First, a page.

Take, for instance, TIAA’s outlook for 2018. In discussing the likelihood of tax reform in the U.S., its authors wrote: “Tax reform could boost growth levels next year, but both the details of the plan and its likelihood of passage remain uncertain.” Still, TIAA basically got it right: After tax reform passed, the economy grew.

Where these reports run into problems, it seems, is when they try to make quantitative predictions. Most reports analyzed for this story included a prediction for GDP for 2018. While the year has not ended yet, only one was correct as of mid-December.

“No one can forecast the future,” Lawson says. “No one’s outlook is going to be perfect, but what we’re trying to do is use a variety of models and ideas to form our views.”

Richard Familetti, chief investment officer at Ryan Labs Asset Management, a fixed income manager owned by Sun Life Investment Management, notes that he, like many managers, doesn’t turn to these reports for those quantitative predictions.

“I think they’re interesting — not so much from the perspective of where they think the ten-year note will be in a year,” but rather for seeing what the writers think the major themes and big investment ideas will be in the coming year, Familetti says.

But even as investors openly admit they take the hard numbers with a grain of salt, firms can’t resist hedging. Citigroup even included language to remind readers that its analysts aren’t psychic.

“All forecasts are expressions of opinion and are subject to change without notice and are not intended to be a guarantee of future events,” the investment bank’s 2017 predictions report said in a footnote.

Given all the qualifying statements — and the low weighting that readers assign to quantitative predictions — some may wonder why firms still bother publishing year-end predictions.

According to Heather Brilliant, managing director for Americas at First State Investments and vice chair of the CFA Institute Board of Governors, it largely comes down to perceived client demand.

“I think they have just become an expected communication tool from a client standpoint,” Brilliant says. “There are a lot of expectations built into the financial services industry that you check in with your clients.”

And clients lap them up. One private-equity executive says that he and his employees do their best to read everything they can get their hands on at the end of the year, and for good reason.

“If everyone thinks a trend will happen, it likely will,” he says. “It’s a self-fulfilling prophecy in a way.”

His firm puts out its own set of predictions for the year ahead. “The main reason we do them is to look smart,” he jokes. It’s worked, apparently: Roughly 80 percent of the firm’s predictions were correct in 2017, he says.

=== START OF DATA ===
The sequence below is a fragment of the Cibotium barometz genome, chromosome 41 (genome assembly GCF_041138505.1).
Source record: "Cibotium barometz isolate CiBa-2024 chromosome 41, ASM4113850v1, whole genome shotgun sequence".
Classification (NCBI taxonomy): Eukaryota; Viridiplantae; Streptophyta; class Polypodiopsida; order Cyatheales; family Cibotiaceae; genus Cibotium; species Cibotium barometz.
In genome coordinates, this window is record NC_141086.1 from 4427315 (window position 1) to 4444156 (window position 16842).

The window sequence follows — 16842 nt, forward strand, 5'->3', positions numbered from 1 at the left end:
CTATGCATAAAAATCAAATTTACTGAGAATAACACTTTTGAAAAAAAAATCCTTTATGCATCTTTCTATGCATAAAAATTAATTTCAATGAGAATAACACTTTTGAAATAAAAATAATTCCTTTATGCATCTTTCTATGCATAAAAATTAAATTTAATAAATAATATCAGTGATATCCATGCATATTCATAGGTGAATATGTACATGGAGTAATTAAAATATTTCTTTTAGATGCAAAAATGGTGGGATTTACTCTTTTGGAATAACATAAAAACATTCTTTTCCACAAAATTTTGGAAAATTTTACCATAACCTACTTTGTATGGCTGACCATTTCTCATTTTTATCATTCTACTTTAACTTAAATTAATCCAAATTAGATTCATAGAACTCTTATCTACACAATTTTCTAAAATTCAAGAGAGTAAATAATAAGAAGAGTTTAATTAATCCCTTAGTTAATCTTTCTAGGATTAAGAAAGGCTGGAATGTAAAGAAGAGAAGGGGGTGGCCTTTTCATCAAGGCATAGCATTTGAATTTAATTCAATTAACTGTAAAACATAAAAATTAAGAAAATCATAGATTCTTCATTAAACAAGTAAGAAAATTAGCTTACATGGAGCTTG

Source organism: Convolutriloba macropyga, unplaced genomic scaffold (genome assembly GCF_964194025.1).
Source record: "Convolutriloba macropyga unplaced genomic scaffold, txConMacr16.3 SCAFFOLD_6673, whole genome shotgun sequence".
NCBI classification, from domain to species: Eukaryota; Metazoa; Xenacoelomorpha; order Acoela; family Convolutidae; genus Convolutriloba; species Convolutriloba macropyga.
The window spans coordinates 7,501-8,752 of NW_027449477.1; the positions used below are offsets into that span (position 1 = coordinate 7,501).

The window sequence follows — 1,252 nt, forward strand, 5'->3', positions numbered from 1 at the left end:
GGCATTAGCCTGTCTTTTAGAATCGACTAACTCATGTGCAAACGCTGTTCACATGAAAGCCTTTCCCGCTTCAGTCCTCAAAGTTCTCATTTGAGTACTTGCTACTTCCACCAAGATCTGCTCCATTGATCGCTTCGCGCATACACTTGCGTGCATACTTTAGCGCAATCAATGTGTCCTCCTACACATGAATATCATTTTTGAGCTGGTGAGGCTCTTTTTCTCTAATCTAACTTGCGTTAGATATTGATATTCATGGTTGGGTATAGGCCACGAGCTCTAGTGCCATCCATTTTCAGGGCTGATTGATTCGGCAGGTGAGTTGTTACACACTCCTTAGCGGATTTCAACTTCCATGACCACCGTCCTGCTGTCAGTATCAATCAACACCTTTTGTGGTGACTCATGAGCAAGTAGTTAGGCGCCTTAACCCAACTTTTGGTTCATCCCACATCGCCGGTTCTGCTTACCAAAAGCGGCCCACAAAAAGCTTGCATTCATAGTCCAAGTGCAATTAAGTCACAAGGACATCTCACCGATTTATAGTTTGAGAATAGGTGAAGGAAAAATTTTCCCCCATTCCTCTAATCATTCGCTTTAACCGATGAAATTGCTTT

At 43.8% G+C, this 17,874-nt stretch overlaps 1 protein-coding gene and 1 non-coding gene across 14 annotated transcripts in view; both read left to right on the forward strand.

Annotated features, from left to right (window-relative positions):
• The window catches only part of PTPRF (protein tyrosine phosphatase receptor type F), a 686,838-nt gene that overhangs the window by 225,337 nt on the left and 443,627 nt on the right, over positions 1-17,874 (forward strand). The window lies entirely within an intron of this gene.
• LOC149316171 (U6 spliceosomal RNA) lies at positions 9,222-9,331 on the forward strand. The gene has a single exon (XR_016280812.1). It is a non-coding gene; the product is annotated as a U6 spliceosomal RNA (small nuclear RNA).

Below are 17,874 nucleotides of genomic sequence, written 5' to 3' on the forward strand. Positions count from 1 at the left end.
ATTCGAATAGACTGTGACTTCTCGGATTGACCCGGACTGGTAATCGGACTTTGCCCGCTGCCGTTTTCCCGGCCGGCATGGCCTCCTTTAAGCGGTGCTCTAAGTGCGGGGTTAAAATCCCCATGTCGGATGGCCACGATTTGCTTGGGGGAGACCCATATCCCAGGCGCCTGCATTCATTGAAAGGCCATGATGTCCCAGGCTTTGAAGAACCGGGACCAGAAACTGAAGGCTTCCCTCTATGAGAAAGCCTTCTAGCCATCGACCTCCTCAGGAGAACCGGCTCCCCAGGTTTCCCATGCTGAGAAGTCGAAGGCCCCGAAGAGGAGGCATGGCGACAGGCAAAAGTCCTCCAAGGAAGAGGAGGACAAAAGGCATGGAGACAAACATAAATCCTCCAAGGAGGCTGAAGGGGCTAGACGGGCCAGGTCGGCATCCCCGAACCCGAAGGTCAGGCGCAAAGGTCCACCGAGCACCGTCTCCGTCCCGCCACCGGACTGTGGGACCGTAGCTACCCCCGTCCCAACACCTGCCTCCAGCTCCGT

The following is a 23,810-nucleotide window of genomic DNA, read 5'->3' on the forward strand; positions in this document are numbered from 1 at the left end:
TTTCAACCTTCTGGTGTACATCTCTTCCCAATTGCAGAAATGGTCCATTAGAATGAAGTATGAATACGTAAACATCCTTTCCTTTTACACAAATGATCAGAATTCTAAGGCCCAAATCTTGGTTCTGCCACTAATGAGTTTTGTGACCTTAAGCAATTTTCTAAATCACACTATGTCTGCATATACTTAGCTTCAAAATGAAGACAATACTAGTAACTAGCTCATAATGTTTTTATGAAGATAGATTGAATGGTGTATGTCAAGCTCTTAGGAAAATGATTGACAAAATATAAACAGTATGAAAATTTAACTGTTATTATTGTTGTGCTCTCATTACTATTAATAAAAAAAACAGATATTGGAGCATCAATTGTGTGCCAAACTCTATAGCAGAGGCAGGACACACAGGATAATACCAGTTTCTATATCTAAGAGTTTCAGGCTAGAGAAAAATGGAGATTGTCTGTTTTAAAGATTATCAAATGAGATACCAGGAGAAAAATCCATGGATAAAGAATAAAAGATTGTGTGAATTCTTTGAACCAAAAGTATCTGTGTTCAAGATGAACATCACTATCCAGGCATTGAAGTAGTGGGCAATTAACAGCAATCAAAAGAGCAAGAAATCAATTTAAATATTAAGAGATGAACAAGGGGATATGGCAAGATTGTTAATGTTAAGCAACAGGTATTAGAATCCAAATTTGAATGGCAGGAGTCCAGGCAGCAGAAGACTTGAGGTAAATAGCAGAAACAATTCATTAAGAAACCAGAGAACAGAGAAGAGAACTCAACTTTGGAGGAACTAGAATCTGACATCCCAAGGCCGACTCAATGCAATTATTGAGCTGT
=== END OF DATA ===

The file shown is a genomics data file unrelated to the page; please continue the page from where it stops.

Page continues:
Self-fulfilling prophecies were evident in investment managers’ predictions on whether a recession would happen in 2018. Of the nine reports analyzed by II, none predicted that a recession would happen in 2018. Citigroup, for instance, wrote that there was little prospect of a recession in 2018, while Goldman Sachs’s report said there was a chance for a recession in 2019, but not in 2018. That prediction by and large came true, although market turbulence did pick up in the second half of the year.

Brett Lane, head of institutional advisory services at Deutsche Bank, says he has been discussing the timing and the necessity of year-end outlook reports with his colleagues both at DWS and outside the firm.

“Is there really any significance of December 31 versus January 1?” Lane says by phone. “Why is there a cyclical look at this?”

Brilliant agrees. “Any kind of arbitrary end-of-year cutoff would be too short term for the investing we do,” she says. First State tries to weave longer-term themes into its reports when it writes them, she says.

Not everyone is put off by the cyclical nature of these reports, however.

“A good analogy would be to think about why we have New Year’s resolutions,” says Lawson of Aberdeen Standard. “It’s a natural time for people to be reflective of what has happened and what might happen in the year ahead.”

Holzer of EAB Investment Group says his firm is one of many reflecting on its progress for the year. EAB writes its own end-of-year report, which it began working on at the beginning of December, he says. The firm looks for “quirky correlation changes” or “unexpected moods” to detail in the report, which it releases just before year’s end. Holzer says his main goal in writing his reports is to provide a strong case for EAB’s investment process, rather than specifics on GDP or interest rates.

“I don’t want to be subject to the tyranny of the call,” Holzer says.